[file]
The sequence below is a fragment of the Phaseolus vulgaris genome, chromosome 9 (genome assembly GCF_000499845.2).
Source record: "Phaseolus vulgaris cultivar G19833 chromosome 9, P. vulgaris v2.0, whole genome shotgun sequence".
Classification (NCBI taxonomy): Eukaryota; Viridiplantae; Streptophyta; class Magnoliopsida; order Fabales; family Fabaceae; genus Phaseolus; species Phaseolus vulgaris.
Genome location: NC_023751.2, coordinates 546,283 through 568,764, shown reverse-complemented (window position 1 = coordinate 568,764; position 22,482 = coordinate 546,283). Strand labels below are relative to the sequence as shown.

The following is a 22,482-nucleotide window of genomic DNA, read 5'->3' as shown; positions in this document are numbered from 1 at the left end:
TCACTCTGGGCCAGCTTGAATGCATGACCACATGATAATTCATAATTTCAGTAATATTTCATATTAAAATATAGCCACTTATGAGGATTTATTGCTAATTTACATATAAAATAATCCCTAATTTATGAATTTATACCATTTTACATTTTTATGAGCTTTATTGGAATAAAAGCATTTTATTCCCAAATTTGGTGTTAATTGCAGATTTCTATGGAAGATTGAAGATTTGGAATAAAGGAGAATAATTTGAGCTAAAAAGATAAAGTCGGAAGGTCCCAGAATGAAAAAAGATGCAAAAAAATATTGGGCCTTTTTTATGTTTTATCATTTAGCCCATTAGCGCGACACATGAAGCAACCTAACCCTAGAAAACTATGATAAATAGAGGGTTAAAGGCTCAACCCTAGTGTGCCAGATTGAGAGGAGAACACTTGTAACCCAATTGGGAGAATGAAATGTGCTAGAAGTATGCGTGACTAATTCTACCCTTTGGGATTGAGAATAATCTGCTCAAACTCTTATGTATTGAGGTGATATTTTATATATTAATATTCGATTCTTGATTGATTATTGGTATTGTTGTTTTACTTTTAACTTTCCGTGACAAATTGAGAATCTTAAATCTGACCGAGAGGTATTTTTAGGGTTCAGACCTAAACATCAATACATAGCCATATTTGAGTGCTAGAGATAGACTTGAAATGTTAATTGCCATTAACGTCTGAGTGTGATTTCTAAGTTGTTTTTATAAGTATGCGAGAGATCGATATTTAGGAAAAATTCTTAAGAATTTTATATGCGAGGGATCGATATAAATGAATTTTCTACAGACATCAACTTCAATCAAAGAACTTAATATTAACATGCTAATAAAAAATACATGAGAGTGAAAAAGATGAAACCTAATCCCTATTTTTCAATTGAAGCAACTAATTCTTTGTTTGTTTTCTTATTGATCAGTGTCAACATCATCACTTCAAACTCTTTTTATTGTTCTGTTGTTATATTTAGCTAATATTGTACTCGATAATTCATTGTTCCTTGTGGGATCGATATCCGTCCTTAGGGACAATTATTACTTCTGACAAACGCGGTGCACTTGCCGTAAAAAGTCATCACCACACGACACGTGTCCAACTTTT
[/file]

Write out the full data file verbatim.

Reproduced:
The sequence below is a fragment of the Phaseolus vulgaris genome, chromosome 9 (genome assembly GCF_000499845.2).
Source record: "Phaseolus vulgaris cultivar G19833 chromosome 9, P. vulgaris v2.0, whole genome shotgun sequence".
Classification (NCBI taxonomy): Eukaryota; Viridiplantae; Streptophyta; class Magnoliopsida; order Fabales; family Fabaceae; genus Phaseolus; species Phaseolus vulgaris.
Genome location: NC_023751.2, coordinates 546,283 through 568,764, shown reverse-complemented (window position 1 = coordinate 568,764; position 22,482 = coordinate 546,283). Strand labels below are relative to the sequence as shown.

The following is a 22,482-nucleotide window of genomic DNA, read 5'->3' as shown; positions in this document are numbered from 1 at the left end:
TCACTCTGGGCCAGCTTGAATGCATGACCACATGATAATTCATAATTTCAGTAATATTTCATATTAAAATATAGCCACTTATGAGGATTTATTGCTAATTTACATATAAAATAATCCCTAATTTATGAATTTATACCATTTTACATTTTTATGAGCTTTATTGGAATAAAAGCATTTTATTCCCAAATTTGGTGTTAATTGCAGATTTCTATGGAAGATTGAAGATTTGGAATAAAGGAGAATAATTTGAGCTAAAAAGATAAAGTCGGAAGGTCCCAGAATGAAAAAAGATGCAAAAAAATATTGGGCCTTTTTTATGTTTTATCATTTAGCCCATTAGCGCGACACATGAAGCAACCTAACCCTAGAAAACTATGATAAATAGAGGGTTAAAGGCTCAACCCTAGTGTGCCAGATTGAGAGGAGAACACTTGTAACCCAATTGGGAGAATGAAATGTGCTAGAAGTATGCGTGACTAATTCTACCCTTTGGGATTGAGAATAATCTGCTCAAACTCTTATGTATTGAGGTGATATTTTATATATTAATATTCGATTCTTGATTGATTATTGGTATTGTTGTTTTACTTTTAACTTTCCGTGACAAATTGAGAATCTTAAATCTGACCGAGAGGTATTTTTAGGGTTCAGACCTAAACATCAATACATAGCCATATTTGAGTGCTAGAGATAGACTTGAAATGTTAATTGCCATTAACGTCTGAGTGTGATTTCTAAGTTGTTTTTATAAGTATGCGAGAGATCGATATTTAGGAAAAATTCTTAAGAATTTTATATGCGAGGGATCGATATAAATGAATTTTCTACAGACATCAACTTCAATCAAAGAACTTAATATTAACATGCTAATAAAAAATACATGAGAGTGAAAAAGATGAAACCTAATCCCTATTTTTCAATTGAAGCAACTAATTCTTTGTTTGTTTTCTTATTGATCAGTGTCAACATCATCACTTCAAACTCTTTTTATTGTTCTGTTGTTATATTTAGCTAATATTGTACTCGATAATTCATTGTTCCTTGTGGGATCGATATCCGTCCTTAGGGACAATTATTACTTCTGACAAACGCGGTGCACTTGCCGTAAAAAGTCATCACCACACGACACGTGTCCAACTTTT